They were happy, and had found a lot of berries for us to eat. They said that the natives had told them they were safe to eat and we ate them that night, when the water group came back with some drinking water that sparkled in the sun. I should say that this place was beautiful. It was like nowhere I'd ever seen in all my travels, and it is still beautiful, almost hypnotisingly so. The berries were nice, but I wasn't very hungry, and I didn't eat many of them. I didn't drink much of the water either. Even now I'm not sure why I didn't. Maybe it was intuition.
I slept strangely peacefully that night, and had pleasant dreams. I remember them clearly. I was standing in a field, surrounded by pink flowers. My mother was there, and she smiled and offered me a few. She had one in her hair, and she laughed like the wind and her dress blew out behind her but never touched the flowers around us. There was a tree in the distance, and I began walking toward it, thinking knowing it was my home. But I woke up before I could reach it. And I remembered that my mother was dead.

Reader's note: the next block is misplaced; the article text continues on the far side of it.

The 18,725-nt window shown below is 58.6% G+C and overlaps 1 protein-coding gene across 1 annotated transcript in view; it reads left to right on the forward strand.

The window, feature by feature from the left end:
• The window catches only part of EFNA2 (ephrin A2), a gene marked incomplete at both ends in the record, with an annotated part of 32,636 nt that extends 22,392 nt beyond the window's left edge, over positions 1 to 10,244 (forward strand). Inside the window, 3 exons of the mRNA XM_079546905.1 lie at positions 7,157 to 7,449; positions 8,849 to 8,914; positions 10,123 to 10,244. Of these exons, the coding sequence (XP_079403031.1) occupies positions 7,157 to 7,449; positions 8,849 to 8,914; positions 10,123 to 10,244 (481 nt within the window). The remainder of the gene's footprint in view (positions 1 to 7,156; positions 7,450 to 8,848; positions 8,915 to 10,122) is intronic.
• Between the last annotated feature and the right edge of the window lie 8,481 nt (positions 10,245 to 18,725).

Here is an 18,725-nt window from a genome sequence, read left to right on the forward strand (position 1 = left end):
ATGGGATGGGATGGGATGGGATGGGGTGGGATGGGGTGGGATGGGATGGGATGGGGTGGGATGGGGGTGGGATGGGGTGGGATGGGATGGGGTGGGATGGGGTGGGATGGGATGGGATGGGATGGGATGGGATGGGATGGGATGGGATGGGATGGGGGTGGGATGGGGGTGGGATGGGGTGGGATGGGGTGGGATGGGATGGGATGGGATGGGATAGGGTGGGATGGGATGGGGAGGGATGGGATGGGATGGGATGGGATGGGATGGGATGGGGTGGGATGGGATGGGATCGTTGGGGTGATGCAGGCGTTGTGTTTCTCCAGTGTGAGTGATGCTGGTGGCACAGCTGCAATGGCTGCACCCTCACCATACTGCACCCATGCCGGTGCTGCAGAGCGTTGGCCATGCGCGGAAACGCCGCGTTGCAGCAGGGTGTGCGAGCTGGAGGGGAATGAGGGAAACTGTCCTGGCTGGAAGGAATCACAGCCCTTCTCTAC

The next morning I said that we should start working on the ship, start preparing to continue with our journey.
I got blank looks in response.
I said again that we should be planning to leave and none of them responded. They all just stared. It was like they hadn't heard me.
After a minute of silence, one of the food gatherers, Charles Hunt, his name was, I've known him for years, went out without a word, and the rest followed him. And then, everyone else got up and left the tent.
I knew something was wrong, I could feel it but I also was having trouble keeping my wits about me. I wanted to follow them, go find more berries, but I didn't want to do that. It sounds confusing, and it was, so I was really starting to get a headache from it.
I didn't eat any berries for a while though. I stuck to the rations in the ship, and eventually I think my crew caught on and started sneaking the berries into my food. They often asked me to come to some sort of gathering with the natives, to just relax and let go.